Halfway There: Kennedy Kane McArthur Centenary Marathon
Last Friday, I drove 250 kilometres in the middle of the night from Islandbridge, Dublin, to Dervock, Co. Antrim, so I could run in the Kennedy Kane McArthur Centenary the next morning. That night, myself and a group of friends had been indulging our own marathon … of Batman movies. The plan was to watch the two previous movies in the trilogy and then see the Dark Knight Rises on the Sunday.
I never did get to The Dark Knight; by the time we finished with the first movie, it was well past time to get moving. I didn’t think to eat anything or have a place to sleep booked before leaving; all that mattered was getting to Dervock, incidentally making the implicit admission that some things may be more important than Batman.
So began a journey that was sure to test my sanity, and was filled with your typical road-trip fare, i.e. vehicle trouble and the sat-nav helpfully running out of power with twenty miles to go. Of course, by the time the car eventually reached Dervock (3am), it was too late to do anything other than clear out the back seat and kick back for some much needed shut eye. After a few hours of tossing and turning, I finally relented and rang up a few B&Bs. Surprisingly; one of them answered the phone at 5am. Even more surprisingly, they actually took me in. There were no beds left at that stage, so the next morning my fellow travelers were much amused to find me plonked down in a sleeping-bag on the dining room floor. Still, I’ve never been more grateful for three hours sleep so the least I owe them is a quick plug; if you’re ever stuck overnight in Dervock, Burnbrig House would be well worth your visit. It also turned out that most of the guys from the 100 Club were staying there as well.
After breakfast, we were on our way to the start-line at St. Colman’s. For the uninitiated, Kennedy Kane McArthur was an athlete born in Dervock in 1881. After emigrating to South Africa at the age of 20, he began to train as a marathon runner and won a shock victory over Olympic silver-medallist Charles Hefferon in 1908. He later bettered Hefferon’s achievement by winning the marathon at the 1912 Olympics in Stockholm (hence the centenary festival) before retiring undefeated due to a foot injury. The course would be two gruelling laps of a loop from the Knock Road, through Rose Yards and Stranocum, around to the Knockmore Rd and Moycraig Road, before coming back around to the church again. Translation: Hills, and lots of them!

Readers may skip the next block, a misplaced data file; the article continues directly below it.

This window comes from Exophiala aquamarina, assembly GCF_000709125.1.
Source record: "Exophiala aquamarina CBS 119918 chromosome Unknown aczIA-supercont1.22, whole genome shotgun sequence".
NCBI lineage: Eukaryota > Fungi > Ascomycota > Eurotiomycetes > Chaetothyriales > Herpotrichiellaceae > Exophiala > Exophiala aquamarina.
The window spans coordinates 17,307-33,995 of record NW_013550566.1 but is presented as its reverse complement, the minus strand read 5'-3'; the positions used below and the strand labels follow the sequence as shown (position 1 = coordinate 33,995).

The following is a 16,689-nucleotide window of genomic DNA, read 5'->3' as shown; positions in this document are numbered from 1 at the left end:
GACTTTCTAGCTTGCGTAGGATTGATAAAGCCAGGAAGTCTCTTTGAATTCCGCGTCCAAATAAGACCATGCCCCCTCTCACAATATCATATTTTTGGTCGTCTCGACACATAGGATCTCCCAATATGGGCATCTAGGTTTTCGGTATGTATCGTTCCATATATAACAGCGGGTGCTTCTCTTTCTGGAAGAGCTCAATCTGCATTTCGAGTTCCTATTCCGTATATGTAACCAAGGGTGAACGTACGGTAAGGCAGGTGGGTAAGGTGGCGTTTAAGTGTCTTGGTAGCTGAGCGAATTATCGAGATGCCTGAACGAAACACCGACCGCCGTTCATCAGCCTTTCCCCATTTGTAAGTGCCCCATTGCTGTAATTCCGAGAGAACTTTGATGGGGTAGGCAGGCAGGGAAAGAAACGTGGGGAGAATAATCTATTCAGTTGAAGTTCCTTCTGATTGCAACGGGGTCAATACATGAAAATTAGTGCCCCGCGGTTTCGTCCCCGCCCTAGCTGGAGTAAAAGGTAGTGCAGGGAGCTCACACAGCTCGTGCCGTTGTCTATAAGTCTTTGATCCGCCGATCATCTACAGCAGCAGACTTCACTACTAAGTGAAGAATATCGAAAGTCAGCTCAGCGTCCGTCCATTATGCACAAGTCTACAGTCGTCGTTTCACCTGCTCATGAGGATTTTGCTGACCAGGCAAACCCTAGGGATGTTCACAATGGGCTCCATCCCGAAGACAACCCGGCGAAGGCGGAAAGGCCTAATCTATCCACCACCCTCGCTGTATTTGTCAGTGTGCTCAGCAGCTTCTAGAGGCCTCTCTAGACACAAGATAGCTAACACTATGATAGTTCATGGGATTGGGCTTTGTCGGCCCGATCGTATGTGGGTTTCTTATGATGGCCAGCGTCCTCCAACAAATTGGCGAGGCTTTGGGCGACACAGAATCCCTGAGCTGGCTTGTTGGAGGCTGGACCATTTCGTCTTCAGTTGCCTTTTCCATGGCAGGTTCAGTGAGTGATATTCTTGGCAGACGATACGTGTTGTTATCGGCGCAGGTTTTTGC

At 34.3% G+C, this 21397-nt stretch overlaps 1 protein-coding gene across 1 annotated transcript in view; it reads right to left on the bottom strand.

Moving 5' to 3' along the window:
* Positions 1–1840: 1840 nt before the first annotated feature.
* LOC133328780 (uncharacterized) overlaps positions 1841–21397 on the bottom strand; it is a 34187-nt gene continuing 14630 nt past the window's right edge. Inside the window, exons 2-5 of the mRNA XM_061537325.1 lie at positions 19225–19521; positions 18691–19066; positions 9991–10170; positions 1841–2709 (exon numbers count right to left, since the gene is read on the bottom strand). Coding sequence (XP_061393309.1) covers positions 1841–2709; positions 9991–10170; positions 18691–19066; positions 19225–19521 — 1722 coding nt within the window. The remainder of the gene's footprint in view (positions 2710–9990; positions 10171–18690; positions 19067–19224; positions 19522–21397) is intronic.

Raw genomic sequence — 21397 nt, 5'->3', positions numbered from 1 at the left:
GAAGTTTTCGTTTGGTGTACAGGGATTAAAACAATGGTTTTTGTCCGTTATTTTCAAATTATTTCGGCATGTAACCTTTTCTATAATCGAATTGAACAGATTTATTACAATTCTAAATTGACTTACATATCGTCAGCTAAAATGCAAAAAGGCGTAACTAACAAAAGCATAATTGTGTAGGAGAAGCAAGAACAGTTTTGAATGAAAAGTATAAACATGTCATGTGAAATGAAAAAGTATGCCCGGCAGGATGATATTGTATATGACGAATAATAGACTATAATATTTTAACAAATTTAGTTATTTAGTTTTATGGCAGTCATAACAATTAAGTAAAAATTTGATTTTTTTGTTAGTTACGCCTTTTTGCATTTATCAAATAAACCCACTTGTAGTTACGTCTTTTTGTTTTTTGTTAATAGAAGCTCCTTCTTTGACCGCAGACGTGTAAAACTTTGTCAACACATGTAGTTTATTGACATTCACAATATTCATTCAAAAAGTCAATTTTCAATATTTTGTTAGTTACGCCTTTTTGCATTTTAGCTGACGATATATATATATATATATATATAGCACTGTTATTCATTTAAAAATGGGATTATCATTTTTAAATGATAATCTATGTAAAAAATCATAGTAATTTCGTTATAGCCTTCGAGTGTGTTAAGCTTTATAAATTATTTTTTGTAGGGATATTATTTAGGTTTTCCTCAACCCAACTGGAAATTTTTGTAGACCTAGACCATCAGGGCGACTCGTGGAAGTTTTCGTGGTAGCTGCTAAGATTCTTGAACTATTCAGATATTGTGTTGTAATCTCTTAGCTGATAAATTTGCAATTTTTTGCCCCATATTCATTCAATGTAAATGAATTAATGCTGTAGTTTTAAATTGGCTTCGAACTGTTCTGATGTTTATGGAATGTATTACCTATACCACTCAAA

The last few moments before we began were pretty hectic; most of the 117 runners showed up fifteen to twenty minutes beforehand, so there was a definite whiff of organised chaos at the start-line. And then we were off. I remember being relaxed enough as we came down through Dervock and around past the Garry Forest. But after six miles, as we came into Stranocum, I heard the two words you never want to hear from my iPod – “Battery low.” The moment when I realized I’d have to listen to my feet cracking off the road for the rest of the race (I REALLY hate that) was easily the worst moment of the first lap. The hills were also difficult; in a couple of early patches, there was elevation of over 100 feet per mile. With the possible exception of the Connemarathon, I’d say this was my toughest road-race of the year in terms of elevation. On the plus side, there were two loops, as Gerry Forde said at the beginning of lap 2, “At least we know what’s coming!”
What was coming was about four hours of crazy heat, so much so that I had to ditch the ‘Running for Reachout’ t-shirt on a signpost, and pick it up on the second lap. (I hope the guys at Reach Out weren’t too put out about that!) Also there were nine miles of hills, followed by a relatively flat patch about four miles long near the end of the loop. The course started getting a bit smoother roughly around a spot with an unusual-looking tree formation hanging across the road. Plus, there was a good group of people around that area to cheer us on, which is always fun!
The first thirteen miles followed the same pattern as the Midnight Marathon and the Waterford Marathon some weeks before; I managed to run them all at a pace under nine minutes per mile. Then, from mile 13-20 I slipped back to around twelves minutes per mile. Finally, I mostly pulled back it about ten minutes per mile going into the finish. That quickening was mostly due to meeting up with 100 Club guys, and managing to stick with Kathleen Cheshire until the end. We even got in a fast mile at the end, despite one last hill that was plonked right front of the finish-line, which we weren’t too impressed with! But that’s a very minor quibble, overall it was a very challenging and ultimately satisfying course to finish; my time was 04:19:51. Congratulations to everyone at the club, several of whom came in around the 3:30 mark. For me, it marks the halfway point in the ‘Running for ReachOut’ challenge – 10 marathons finished, 10 still to come!
My original article ‘From Batman to Ken McArthur’ can be found here, at runireland.com